Professors' research explores
body shape, gender issues


A Texas A&M University professor has been studying since the late 1990s how shape and size affect perceptions of attractiveness and gender. Overall body shape and the waist-to-hip ratio have been the traditional variables examined in such research.
A study published in the September issue of the Journal of Personality and Social Psychology, done by researchers from New York University and Texas A&M, found that the swagger or sway in a person’s gait provides observers with cues to that person’s sexual orientation. This conclusion was derived from three experiments, two of which used computer-generated animated figures and one which used real people who were filmed from behind while walking on a treadmill. In the later study the video images were filtered to obscure personally identifying information and the precise amount of shoulder swagger and hip sway in each volunteer’s gait was measured.
Across all three studies, over 250 undergraduate students at New York University – where the study’s lead author was a faculty member before joining the faculty at UCLA – observed the walkers and judged sexual orientation. The first two studies documented that gender-atypical body motion strongly affects perceived sexual orientation and the third study demonstrated that while such motions are diagnostic of sexual orientation for both men and women, they are used accurately only when judging males; that is, observers were correct more than 60 percent of the time when judging male walkers, and were at chance levels when judging female walkers.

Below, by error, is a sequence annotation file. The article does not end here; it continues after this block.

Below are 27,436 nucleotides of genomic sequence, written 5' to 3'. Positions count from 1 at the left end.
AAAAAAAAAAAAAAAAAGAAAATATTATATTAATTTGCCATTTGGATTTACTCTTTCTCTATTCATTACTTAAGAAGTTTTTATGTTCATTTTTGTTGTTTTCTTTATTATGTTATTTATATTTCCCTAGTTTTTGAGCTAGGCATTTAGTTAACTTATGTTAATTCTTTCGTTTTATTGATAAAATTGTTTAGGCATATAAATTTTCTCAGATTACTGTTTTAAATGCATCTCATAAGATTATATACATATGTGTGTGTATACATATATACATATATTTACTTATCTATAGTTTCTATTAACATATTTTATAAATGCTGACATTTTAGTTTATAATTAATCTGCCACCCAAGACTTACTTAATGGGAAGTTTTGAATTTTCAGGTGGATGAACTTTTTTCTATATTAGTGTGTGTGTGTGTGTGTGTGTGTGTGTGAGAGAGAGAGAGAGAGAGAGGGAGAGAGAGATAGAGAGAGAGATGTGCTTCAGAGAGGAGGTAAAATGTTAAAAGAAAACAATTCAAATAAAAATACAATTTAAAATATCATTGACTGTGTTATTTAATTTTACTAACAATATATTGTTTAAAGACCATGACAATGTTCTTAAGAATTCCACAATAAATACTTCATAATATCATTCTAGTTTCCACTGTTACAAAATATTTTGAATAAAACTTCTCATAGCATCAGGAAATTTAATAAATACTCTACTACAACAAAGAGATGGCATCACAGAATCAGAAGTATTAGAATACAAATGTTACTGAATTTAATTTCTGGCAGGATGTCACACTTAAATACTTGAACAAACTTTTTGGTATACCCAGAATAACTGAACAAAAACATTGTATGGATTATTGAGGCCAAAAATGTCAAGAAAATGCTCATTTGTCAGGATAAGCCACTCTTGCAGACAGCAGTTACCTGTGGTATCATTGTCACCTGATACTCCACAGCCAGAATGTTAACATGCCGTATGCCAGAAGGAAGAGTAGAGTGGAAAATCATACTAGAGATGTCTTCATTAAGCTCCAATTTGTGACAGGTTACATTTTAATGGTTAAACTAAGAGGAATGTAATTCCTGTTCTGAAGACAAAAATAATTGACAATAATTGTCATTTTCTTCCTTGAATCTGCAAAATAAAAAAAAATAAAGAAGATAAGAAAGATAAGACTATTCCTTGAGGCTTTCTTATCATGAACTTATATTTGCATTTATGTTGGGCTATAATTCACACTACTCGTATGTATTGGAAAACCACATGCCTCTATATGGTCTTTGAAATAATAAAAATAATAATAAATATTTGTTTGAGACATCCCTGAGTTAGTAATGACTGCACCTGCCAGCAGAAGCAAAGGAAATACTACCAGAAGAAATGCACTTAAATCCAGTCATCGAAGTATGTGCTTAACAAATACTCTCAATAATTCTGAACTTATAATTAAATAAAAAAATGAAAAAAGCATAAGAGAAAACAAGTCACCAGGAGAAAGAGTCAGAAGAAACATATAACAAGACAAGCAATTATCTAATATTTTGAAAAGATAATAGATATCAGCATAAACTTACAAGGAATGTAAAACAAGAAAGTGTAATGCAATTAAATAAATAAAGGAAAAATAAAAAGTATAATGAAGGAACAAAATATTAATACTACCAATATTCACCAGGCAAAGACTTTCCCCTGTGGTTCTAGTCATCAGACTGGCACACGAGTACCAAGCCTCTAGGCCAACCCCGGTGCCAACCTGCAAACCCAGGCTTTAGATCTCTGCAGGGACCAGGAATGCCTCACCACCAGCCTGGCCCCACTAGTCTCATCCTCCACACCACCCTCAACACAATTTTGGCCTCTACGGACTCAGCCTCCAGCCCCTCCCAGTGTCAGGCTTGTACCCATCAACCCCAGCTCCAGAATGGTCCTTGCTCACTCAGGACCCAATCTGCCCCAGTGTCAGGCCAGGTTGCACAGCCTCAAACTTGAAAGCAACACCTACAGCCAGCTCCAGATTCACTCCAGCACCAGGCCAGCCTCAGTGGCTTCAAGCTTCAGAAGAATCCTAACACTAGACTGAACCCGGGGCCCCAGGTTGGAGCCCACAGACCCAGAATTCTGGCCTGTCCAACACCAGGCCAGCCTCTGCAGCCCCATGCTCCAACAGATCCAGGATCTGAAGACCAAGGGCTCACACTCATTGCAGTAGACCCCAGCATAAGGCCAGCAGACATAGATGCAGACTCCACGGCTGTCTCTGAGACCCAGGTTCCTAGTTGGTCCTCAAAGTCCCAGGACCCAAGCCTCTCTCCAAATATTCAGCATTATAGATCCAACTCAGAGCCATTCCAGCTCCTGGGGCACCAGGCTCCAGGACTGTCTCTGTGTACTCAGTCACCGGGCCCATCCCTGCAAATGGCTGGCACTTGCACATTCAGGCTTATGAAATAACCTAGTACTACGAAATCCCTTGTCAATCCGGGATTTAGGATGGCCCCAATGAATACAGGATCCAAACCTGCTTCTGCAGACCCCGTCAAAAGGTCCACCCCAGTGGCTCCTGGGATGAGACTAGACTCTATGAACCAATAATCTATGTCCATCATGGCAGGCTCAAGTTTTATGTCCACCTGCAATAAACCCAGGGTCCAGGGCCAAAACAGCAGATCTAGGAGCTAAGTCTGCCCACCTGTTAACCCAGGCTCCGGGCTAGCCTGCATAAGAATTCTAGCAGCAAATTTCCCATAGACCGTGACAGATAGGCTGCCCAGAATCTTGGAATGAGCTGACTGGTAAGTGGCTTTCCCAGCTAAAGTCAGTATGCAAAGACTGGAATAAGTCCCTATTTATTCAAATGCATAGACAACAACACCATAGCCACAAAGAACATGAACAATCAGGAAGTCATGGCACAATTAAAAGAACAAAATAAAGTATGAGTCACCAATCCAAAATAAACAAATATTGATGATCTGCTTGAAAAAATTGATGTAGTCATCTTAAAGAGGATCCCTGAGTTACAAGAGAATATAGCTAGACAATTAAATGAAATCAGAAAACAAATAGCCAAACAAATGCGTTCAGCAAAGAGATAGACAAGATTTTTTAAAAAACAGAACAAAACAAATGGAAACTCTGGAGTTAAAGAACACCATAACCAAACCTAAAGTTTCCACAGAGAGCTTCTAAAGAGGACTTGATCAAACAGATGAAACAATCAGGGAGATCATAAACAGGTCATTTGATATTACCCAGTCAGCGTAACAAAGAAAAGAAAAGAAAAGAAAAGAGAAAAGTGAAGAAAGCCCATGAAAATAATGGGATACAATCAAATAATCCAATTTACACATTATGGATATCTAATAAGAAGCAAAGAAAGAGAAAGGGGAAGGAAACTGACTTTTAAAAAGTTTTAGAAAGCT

The findings are part of mounting evidence that sexual orientation may be what social scientists call a “master status category,” or a defining characteristic that observers cannot help but notice and that colors all subsequent dealings with the subject.
One of the authors was Louis G. Tassinary, associate dean for research in Texas A&M’s College of Architecture, who is an experimental psychologist by training. He says his work with students in the Visualization Laboratory in Texas A&M’s College of Architecture prompted his interest in the area of person perception and believes that these findings may someday prove useful in the field of computer-generated animation.
“Algorithms based on results like these might provide the foundation for the automated generation of animated characters with particular psychological attributes,” he says.
Tassinary joined the faculty at Texas A&M in 1990, a year after the Architecture Department opened its “Viz Lab.” The program has attracted considerable attention in recent years in Hollywood and elsewhere around the nation.

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